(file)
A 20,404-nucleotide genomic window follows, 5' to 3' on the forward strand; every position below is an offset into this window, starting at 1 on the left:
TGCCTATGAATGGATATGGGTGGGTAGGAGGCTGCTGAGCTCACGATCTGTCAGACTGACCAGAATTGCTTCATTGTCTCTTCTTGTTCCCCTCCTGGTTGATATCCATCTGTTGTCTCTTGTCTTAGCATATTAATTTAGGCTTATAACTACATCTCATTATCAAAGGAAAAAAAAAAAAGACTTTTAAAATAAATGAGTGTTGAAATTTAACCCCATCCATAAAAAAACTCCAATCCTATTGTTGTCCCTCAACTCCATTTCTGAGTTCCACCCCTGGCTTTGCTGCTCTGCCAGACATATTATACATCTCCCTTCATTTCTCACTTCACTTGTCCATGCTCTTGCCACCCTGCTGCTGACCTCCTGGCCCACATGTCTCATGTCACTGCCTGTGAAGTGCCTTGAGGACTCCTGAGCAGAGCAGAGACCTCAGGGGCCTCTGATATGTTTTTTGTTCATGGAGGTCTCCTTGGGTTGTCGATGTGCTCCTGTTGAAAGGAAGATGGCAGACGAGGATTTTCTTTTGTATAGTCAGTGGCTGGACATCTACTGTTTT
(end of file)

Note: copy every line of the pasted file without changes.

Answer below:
A 20,404-nucleotide genomic window follows, 5' to 3' on the forward strand; every position below is an offset into this window, starting at 1 on the left:
TGCCTATGAATGGATATGGGTGGGTAGGAGGCTGCTGAGCTCACGATCTGTCAGACTGACCAGAATTGCTTCATTGTCTCTTCTTGTTCCCCTCCTGGTTGATATCCATCTGTTGTCTCTTGTCTTAGCATATTAATTTAGGCTTATAACTACATCTCATTATCAAAGGAAAAAAAAAAAAGACTTTTAAAATAAATGAGTGTTGAAATTTAACCCCATCCATAAAAAAACTCCAATCCTATTGTTGTCCCTCAACTCCATTTCTGAGTTCCACCCCTGGCTTTGCTGCTCTGCCAGACATATTATACATCTCCCTTCATTTCTCACTTCACTTGTCCATGCTCTTGCCACCCTGCTGCTGACCTCCTGGCCCACATGTCTCATGTCACTGCCTGTGAAGTGCCTTGAGGACTCCTGAGCAGAGCAGAGACCTCAGGGGCCTCTGATATGTTTTTTGTTCATGGAGGTCTCCTTGGGTTGTCGATGTGCTCCTGTTGAAAGGAAGATGGCAGACGAGGATTTTCTTTTGTATAGTCAGTGGCTGGACATCTACTGTTTT